Mortality rate and predicting factors of traumatic thoracolumbar spinal cord injury: a systematic review and meta-analysis

Azarhomayun, Amir and Aghasi, Maryam and Mousavi, Najmeh and Shokraneh, Farhad and Vaccaro, Alexander R. and Mirzaian, Arvin Haj and Derakhshan, Pegah and Rahimi-Movaghar, Vafa (2018) Mortality rate and predicting factors of traumatic thoracolumbar spinal cord injury: a systematic review and meta-analysis. Bulletin of Emergency and Trauma, 6 (3). pp. 181-194. ISSN 2322-2522

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Abstract

Objective: To estimate the summation of mortality rate and the contributing factors in patients with traumatic thoracolumbar spinal cord injuries (TLSCI).

Methods: A systematic search of observational studies that evaluated the mortality associated with TLSCI in MEDLINE and EMBASE was conducted. The study quality was evaluated using a modified quality assessment tool previously designed for observational studies.

Results: Twenty-four observational studies involving 11,205 patients were included, published between January 1, 1997, and February 6, 2016. Ten studies were of high quality, thirteen were of moderate quality, and one study was of low quality. Seventeen reports described risk factors for mortality and eleven of these studies used a multiple regression models to adjust for confounders. The reported mortality rate ranged from 0 to 37.7% overall and between 0 and 10.4% in-hospital. The sum of mortality for in-hospital, 6-month, and 12-month were 5.2%, 26.12%, 4.3%, respectively. The mortality at 7.7 years follow-up was 10.07% and for 14 years follow-up reports ranged from 13.47% to 21.46%. Associated data such as age at injury, male to female ratio, pre-existing comorbidities, concomitant injuries, duration of follow-up, and cause of death have been underreported in studies investigating the mortality rate after TLSCI.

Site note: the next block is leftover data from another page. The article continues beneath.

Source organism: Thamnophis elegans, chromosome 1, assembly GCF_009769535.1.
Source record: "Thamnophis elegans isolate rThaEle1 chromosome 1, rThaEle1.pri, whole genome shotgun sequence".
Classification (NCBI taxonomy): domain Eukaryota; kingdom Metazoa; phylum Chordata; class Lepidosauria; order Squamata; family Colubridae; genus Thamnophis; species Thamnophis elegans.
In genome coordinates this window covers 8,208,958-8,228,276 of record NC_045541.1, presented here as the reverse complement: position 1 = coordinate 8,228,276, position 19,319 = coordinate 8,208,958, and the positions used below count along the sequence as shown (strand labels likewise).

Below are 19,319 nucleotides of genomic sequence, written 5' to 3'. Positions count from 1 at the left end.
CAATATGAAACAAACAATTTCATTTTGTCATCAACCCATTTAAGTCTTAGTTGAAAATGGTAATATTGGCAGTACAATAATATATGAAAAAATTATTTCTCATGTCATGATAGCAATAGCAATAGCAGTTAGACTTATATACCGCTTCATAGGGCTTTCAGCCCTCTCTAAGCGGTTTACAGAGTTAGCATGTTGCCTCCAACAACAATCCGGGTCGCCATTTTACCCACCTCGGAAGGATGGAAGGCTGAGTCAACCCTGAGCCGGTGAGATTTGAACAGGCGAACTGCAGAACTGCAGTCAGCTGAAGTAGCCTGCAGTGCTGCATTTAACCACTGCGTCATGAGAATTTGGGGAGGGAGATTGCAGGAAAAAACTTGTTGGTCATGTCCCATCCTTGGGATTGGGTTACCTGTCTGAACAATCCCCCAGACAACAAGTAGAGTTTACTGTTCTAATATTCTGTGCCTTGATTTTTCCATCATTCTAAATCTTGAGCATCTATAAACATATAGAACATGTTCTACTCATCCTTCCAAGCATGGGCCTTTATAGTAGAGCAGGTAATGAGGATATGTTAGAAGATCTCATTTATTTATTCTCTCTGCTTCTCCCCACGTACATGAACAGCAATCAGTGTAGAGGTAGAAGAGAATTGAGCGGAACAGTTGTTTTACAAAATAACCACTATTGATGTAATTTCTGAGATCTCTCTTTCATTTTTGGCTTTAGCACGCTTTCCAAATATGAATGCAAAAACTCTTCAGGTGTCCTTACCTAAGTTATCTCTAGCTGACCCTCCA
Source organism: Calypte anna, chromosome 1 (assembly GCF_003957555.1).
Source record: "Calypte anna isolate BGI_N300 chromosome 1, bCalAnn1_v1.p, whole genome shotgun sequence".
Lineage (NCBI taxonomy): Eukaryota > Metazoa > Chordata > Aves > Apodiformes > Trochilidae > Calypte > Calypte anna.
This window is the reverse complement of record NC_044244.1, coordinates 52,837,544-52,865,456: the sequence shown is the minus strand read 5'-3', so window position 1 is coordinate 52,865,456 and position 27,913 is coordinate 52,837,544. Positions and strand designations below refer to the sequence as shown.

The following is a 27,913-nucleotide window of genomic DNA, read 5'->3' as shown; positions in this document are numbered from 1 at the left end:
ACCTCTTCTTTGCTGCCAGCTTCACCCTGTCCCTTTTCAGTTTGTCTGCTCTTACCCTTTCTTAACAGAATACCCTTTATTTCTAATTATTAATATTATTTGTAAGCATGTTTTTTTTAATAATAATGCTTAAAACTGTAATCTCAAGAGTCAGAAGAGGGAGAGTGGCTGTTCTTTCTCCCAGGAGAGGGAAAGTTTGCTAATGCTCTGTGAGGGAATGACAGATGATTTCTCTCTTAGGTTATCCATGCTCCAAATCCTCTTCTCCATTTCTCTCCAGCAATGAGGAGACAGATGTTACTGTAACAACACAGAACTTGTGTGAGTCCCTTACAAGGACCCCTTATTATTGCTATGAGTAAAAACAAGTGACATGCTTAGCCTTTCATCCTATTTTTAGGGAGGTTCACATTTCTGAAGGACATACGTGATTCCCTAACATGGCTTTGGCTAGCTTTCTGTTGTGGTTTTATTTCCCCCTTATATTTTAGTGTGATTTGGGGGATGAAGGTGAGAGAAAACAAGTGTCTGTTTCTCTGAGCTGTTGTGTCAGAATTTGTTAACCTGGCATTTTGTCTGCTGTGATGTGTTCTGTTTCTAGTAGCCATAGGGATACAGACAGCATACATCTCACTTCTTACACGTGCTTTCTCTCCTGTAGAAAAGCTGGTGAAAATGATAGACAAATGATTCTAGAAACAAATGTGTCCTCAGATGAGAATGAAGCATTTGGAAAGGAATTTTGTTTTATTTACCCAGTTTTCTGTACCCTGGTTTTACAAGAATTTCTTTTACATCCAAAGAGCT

Conclusion: Currently no study has accurately assessed mortality in the thoracolumbar spine, while there is general agreement that traumatic thoracolumbar spinal cord injuries are important.

Item Type: Article
RIS ID: https://nottingham-repository.worktribe.com/output/943106
Schools/Departments: University of Nottingham, UK > Faculty of Medicine and Health Sciences > School of Medicine > Division of Psychiatry and Applied Psychology
Depositing User: Eprints, Support
Date Deposited: 03 Jul 2018 13:14
Last Modified: 04 May 2020 19:43
URI: http://eprints.nottingham.ac.uk/id/eprint/52742

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